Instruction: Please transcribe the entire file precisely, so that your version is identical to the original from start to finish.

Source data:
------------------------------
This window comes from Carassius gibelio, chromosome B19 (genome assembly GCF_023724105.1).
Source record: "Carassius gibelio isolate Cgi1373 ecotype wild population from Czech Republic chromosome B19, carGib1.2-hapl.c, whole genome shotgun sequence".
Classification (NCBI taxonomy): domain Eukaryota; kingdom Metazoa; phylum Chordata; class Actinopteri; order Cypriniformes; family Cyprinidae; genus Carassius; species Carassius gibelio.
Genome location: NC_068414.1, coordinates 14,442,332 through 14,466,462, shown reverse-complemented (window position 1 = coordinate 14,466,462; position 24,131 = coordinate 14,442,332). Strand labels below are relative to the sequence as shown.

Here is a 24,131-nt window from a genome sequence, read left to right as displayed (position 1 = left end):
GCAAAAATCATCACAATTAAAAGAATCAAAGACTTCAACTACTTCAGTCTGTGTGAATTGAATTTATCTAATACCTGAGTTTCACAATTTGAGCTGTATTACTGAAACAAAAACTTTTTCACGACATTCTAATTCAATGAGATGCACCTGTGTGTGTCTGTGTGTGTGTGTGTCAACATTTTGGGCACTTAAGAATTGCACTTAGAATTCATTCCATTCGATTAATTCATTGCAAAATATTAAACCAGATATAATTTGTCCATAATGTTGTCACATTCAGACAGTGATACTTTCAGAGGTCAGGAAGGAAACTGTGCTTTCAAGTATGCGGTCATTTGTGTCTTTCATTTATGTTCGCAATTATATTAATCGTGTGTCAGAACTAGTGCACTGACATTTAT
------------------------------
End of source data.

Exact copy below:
This window comes from Carassius gibelio, chromosome B19 (genome assembly GCF_023724105.1).
Source record: "Carassius gibelio isolate Cgi1373 ecotype wild population from Czech Republic chromosome B19, carGib1.2-hapl.c, whole genome shotgun sequence".
Classification (NCBI taxonomy): domain Eukaryota; kingdom Metazoa; phylum Chordata; class Actinopteri; order Cypriniformes; family Cyprinidae; genus Carassius; species Carassius gibelio.
Genome location: NC_068414.1, coordinates 14,442,332 through 14,466,462, shown reverse-complemented (window position 1 = coordinate 14,466,462; position 24,131 = coordinate 14,442,332). Strand labels below are relative to the sequence as shown.

Here is a 24,131-nt window from a genome sequence, read left to right as displayed (position 1 = left end):
GCAAAAATCATCACAATTAAAAGAATCAAAGACTTCAACTACTTCAGTCTGTGTGAATTGAATTTATCTAATACCTGAGTTTCACAATTTGAGCTGTATTACTGAAACAAAAACTTTTTCACGACATTCTAATTCAATGAGATGCACCTGTGTGTGTCTGTGTGTGTGTGTGTCAACATTTTGGGCACTTAAGAATTGCACTTAGAATTCATTCCATTCGATTAATTCATTGCAAAATATTAAACCAGATATAATTTGTCCATAATGTTGTCACATTCAGACAGTGATACTTTCAGAGGTCAGGAAGGAAACTGTGCTTTCAAGTATGCGGTCATTTGTGTCTTTCATTTATGTTCGCAATTATATTAATCGTGTGTCAGAACTAGTGCACTGACATTTAT